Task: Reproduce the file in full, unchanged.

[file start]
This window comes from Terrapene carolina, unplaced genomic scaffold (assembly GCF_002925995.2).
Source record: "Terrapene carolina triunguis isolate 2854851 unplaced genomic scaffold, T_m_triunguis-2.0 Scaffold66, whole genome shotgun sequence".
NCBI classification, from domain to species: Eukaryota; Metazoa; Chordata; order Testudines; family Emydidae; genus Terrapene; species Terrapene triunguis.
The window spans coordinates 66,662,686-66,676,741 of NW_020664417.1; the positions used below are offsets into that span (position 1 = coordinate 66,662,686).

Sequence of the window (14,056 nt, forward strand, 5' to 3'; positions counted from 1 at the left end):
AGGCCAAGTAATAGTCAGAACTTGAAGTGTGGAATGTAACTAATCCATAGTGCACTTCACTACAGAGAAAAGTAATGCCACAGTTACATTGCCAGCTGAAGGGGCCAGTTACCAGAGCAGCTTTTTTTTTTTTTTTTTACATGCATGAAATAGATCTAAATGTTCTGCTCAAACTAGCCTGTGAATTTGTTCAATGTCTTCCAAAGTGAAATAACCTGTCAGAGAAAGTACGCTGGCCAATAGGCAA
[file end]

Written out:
This window comes from Terrapene carolina, unplaced genomic scaffold (assembly GCF_002925995.2).
Source record: "Terrapene carolina triunguis isolate 2854851 unplaced genomic scaffold, T_m_triunguis-2.0 Scaffold66, whole genome shotgun sequence".
NCBI classification, from domain to species: Eukaryota; Metazoa; Chordata; order Testudines; family Emydidae; genus Terrapene; species Terrapene triunguis.
The window spans coordinates 66,662,686-66,676,741 of NW_020664417.1; the positions used below are offsets into that span (position 1 = coordinate 66,662,686).

Sequence of the window (14,056 nt, forward strand, 5' to 3'; positions counted from 1 at the left end):
AGGCCAAGTAATAGTCAGAACTTGAAGTGTGGAATGTAACTAATCCATAGTGCACTTCACTACAGAGAAAAGTAATGCCACAGTTACATTGCCAGCTGAAGGGGCCAGTTACCAGAGCAGCTTTTTTTTTTTTTTTTTACATGCATGAAATAGATCTAAATGTTCTGCTCAAACTAGCCTGTGAATTTGTTCAATGTCTTCCAAAGTGAAATAACCTGTCAGAGAAAGTACGCTGGCCAATAGGCAA